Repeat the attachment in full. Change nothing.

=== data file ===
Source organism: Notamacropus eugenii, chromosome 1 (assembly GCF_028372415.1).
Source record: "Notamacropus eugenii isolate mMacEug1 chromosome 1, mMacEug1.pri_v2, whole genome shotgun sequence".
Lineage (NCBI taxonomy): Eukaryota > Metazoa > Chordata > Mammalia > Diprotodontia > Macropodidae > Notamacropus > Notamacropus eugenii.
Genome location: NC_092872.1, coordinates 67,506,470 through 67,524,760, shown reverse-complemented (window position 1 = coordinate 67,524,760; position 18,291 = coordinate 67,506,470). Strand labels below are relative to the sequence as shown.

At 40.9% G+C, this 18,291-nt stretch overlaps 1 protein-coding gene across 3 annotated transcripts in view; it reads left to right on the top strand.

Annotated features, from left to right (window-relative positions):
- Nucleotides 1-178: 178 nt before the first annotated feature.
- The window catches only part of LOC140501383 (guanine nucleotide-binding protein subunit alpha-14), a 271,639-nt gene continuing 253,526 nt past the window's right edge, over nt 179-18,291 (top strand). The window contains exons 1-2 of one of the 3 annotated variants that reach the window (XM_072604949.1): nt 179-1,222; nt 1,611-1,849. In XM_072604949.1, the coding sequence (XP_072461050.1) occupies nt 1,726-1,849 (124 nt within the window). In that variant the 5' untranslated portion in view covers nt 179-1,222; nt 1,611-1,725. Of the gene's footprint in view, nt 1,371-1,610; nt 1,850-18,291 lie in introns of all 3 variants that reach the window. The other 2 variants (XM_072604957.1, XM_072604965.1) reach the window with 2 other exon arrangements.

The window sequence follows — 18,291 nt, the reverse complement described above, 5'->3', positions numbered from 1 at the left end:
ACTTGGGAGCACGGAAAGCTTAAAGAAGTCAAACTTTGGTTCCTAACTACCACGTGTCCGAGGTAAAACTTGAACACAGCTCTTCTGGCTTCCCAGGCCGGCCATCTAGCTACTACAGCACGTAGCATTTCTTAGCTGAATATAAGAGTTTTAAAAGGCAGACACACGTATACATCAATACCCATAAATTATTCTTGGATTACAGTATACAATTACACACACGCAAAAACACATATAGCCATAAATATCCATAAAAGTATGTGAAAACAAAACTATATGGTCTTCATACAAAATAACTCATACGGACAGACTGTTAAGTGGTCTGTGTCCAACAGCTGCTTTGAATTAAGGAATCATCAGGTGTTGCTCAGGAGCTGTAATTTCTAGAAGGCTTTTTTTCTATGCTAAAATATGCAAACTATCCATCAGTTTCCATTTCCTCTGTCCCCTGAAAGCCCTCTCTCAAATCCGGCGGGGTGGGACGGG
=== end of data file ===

Source organism: Notamacropus eugenii, chromosome 1 (assembly GCF_028372415.1).
Source record: "Notamacropus eugenii isolate mMacEug1 chromosome 1, mMacEug1.pri_v2, whole genome shotgun sequence".
Lineage (NCBI taxonomy): Eukaryota > Metazoa > Chordata > Mammalia > Diprotodontia > Macropodidae > Notamacropus > Notamacropus eugenii.
Genome location: NC_092872.1, coordinates 67,506,470 through 67,524,760, shown reverse-complemented (window position 1 = coordinate 67,524,760; position 18,291 = coordinate 67,506,470). Strand labels below are relative to the sequence as shown.

At 40.9% G+C, this 18,291-nt stretch overlaps 1 protein-coding gene across 3 annotated transcripts in view; it reads left to right on the top strand.

Annotated features, from left to right (window-relative positions):
- Nucleotides 1-178: 178 nt before the first annotated feature.
- The window catches only part of LOC140501383 (guanine nucleotide-binding protein subunit alpha-14), a 271,639-nt gene continuing 253,526 nt past the window's right edge, over nt 179-18,291 (top strand). The window contains exons 1-2 of one of the 3 annotated variants that reach the window (XM_072604949.1): nt 179-1,222; nt 1,611-1,849. In XM_072604949.1, the coding sequence (XP_072461050.1) occupies nt 1,726-1,849 (124 nt within the window). In that variant the 5' untranslated portion in view covers nt 179-1,222; nt 1,611-1,725. Of the gene's footprint in view, nt 1,371-1,610; nt 1,850-18,291 lie in introns of all 3 variants that reach the window. The other 2 variants (XM_072604957.1, XM_072604965.1) reach the window with 2 other exon arrangements.

The window sequence follows — 18,291 nt, the reverse complement described above, 5'->3', positions numbered from 1 at the left end:
ACTTGGGAGCACGGAAAGCTTAAAGAAGTCAAACTTTGGTTCCTAACTACCACGTGTCCGAGGTAAAACTTGAACACAGCTCTTCTGGCTTCCCAGGCCGGCCATCTAGCTACTACAGCACGTAGCATTTCTTAGCTGAATATAAGAGTTTTAAAAGGCAGACACACGTATACATCAATACCCATAAATTATTCTTGGATTACAGTATACAATTACACACACGCAAAAACACATATAGCCATAAATATCCATAAAAGTATGTGAAAACAAAACTATATGGTCTTCATACAAAATAACTCATACGGACAGACTGTTAAGTGGTCTGTGTCCAACAGCTGCTTTGAATTAAGGAATCATCAGGTGTTGCTCAGGAGCTGTAATTTCTAGAAGGCTTTTTTTCTATGCTAAAATATGCAAACTATCCATCAGTTTCCATTTCCTCTGTCCCCTGAAAGCCCTCTCTCAAATCCGGCGGGGTGGGACGGG